Refurbing an old Raleigh Arena GT and these wheels are perfect for the price. Commuting every day and no complaints yet!
Refurbing an old Raleigh Arena GT and these wheels are perfect for the price. Commuting every day and no complaints yet!Close review
Whether you are upgrading or replacing, a new set of wheels is the best way to improve the performance of your road bike. Lighter wheels will enable you to accelerate quicker and climb faster, stiffer wheels will improve cornering stability while aero wheels reduce drag, so you can slice through the air faster.
With different types of road bike wheel available, not all road bike wheels will be compatible with your bike. In this road bike wheel guide, we will look at the different wheel options to help you choose the perfect new 700c wheelset for your bike.
Wheels that are designed for rim brake are the traditional road bike wheels. These wheels are easily identified by the flat braking surface on the edge of the rim. This is usually a different colour and/or texture to the rest of the rim. Traditional rim brake wheels have a 100mm wide front hub and a 130mm wide rear hub. These wheels are all compatible with QR or quick release road bike axle skewers.
Disc brake wheels don’t need a braking track, so the rim has a continuous profile. Instead disc brake wheels have special hubs that the discs are mounted on. There are two types of mounting for disc rotors: six bolt wheel hubs have, as the name suggests, six holes that the disc bolts into, centre lock hubs have a ridged spindle that the disc slots into. While the front hub is the same width on both disc and rim brake wheels, the rear hub is wider at 135mm or 142mm for thru axle wheels.
While some disc brake wheels use traditional quick release skewers, many disc brake wheels use wider bolt-through (thru) axles. Thru axles improve the stiffness of the bike which is especially important for disc brakes as the braking forces are applied much closer to the axle. Thru axles on road bikes are usually 12mm in diameter with a rear hub width of 142mm. Quick release and thru axles are not compatible with each other, so it is important that you choose the correct type for your bike.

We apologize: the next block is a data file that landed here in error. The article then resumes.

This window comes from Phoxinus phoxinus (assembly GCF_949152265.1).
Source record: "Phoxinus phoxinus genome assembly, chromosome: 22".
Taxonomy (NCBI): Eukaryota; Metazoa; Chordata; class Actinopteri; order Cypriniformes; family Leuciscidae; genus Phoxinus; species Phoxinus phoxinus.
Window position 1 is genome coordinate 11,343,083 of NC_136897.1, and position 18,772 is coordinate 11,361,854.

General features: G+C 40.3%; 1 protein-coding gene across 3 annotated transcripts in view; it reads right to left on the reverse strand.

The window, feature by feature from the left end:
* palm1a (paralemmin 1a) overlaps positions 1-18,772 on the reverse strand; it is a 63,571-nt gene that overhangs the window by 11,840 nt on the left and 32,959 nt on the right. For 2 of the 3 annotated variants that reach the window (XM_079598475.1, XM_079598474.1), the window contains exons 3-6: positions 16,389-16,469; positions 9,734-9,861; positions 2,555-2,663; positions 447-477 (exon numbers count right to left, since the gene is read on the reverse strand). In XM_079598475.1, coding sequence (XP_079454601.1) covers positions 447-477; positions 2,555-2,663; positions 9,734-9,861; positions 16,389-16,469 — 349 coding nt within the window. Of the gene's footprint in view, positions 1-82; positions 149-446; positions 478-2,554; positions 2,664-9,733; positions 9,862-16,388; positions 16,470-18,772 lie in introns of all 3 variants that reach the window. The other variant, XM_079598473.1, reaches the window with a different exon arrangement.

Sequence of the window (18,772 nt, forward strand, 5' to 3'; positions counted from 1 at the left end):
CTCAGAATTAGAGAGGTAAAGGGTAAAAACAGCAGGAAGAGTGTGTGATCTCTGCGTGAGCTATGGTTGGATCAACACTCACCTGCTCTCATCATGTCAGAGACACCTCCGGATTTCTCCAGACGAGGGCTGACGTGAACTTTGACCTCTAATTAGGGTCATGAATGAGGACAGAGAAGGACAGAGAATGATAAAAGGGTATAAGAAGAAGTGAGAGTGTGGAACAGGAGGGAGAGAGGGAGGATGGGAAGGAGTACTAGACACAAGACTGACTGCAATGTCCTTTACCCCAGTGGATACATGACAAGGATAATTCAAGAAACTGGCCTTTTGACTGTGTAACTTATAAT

Most road bike wheels are clinchers. This means that the tyre grips the inside edge of the rim for a secure attachment when inflated. Traditional clinchers require an inner tube to stay inflated. Tubeless wheels are very similar to traditional clinchers but have an airtight seal over the spoke holes with a valve attached to the rim for inflating the tyre. Tubeless sealant is then added to the tyre to improve the airtight seal as well as automatically repairing punctures. Tubeless wheels can be used with regular inner tubes by simply removing the valve and sealant then fitting an inner tube. Tubular wheels are different and use special tyres that have an inner tube built in. These are the tyres that most pro riders use, but as the tyre is glued to the rim they are not practical for general cycling.
The free hub is the part of the rear wheel that holds the cassette. There are two basic types on road bikes: HG (Hyper Glide) free hubs are the most common and are compatible with both Shimano and SRAM drivetrains, Capagnolo free hubs are only compatible with Campagnolo drivetrains. There are a couple of exceptions to this rule however: some gravel bikes, with one-by drivetrains, use mountain bike style XD cassettes, and some top-of-the range groupsets may also be different.
Lightweight wheels are the best for climbing, but are still built strong enough for fast descending. Aero wheels, with deep section rims are a little heavier but slice through the air more efficiently so are best for rides that don’t have too many climbs. If you ride on rough surfaces then a more durable, endurance or cyclocross wheelset will give you a more confident feel and will last longer.
When you choose your new wheels, don't forget the extras you might need to go with them. If everything's compatible, you can of course re-use your existing QR skewers or bolt-through axles, but you might want to upgrade at the same time. Not all wheels come with rim tape to line the wheels with, so you might need to buy this as well. If you are upgrading to tubeless wheels, then you will need to buy tubeless sealant along with tubeless compatible tyres. Most tubeless wheels are supplied with valves and are ready taped.
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